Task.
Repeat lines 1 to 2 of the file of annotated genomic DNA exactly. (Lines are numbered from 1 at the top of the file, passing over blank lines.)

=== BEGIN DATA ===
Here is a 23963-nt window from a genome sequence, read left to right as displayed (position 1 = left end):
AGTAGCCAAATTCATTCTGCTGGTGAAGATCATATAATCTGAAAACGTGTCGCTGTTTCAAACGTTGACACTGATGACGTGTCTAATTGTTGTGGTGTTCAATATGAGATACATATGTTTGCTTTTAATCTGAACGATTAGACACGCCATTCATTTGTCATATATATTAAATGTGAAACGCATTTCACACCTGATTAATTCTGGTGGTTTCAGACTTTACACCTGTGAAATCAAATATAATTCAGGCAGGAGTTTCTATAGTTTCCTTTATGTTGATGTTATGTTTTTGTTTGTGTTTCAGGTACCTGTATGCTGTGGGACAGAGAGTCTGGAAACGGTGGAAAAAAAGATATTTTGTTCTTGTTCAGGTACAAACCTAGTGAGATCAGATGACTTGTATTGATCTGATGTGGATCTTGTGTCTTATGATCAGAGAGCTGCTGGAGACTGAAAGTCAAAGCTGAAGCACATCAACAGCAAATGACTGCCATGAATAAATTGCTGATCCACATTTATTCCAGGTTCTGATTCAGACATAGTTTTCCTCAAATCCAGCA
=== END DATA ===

Here is a 23963-nt window from a genome sequence, read left to right as displayed (position 1 = left end):
AGTAGCCAAATTCATTCTGCTGGTGAAGATCATATAATCTGAAAACGTGTCGCTGTTTCAAACGTTGACACTGATGACGTGTCTAATTGTTGTGGTGTTCAATATGAGATACATATGTTTGCTTTTAATCTGAACGATTAGACACGCCATTCATTTGTCATATATATTAAATGTGAAACGCATTTCACACCTGATTAATTCTGGTGGTTTCAGACTTTACACCTGTGAAATCAAATATAATTCAGGCAGGAGTTTCTATAGTTTCCTTTATGTTGATGTTATGTTTTTGTTTGTGTTTCAGGTACCTGTATGCTGTGGGACAGAGAGTCTGGAAACGGTGGAAAAAAAGATATTTTGTTCTTGTTCAGGTACAAACCTAGTGAGATCAGATGACTTGTATTGATCTGATGTGGATCTTGTGTCTTATGATCAGAGAGCTGCTGGAGACTGAAAGTCAAAGCTGAAGCACATCAACAGCAAATGACTGCCATGAATAAATTGCTGATCCACATTTATTCCAGGTTCTGATTCAGACATAGTTTTCCTCAAATCCAGCA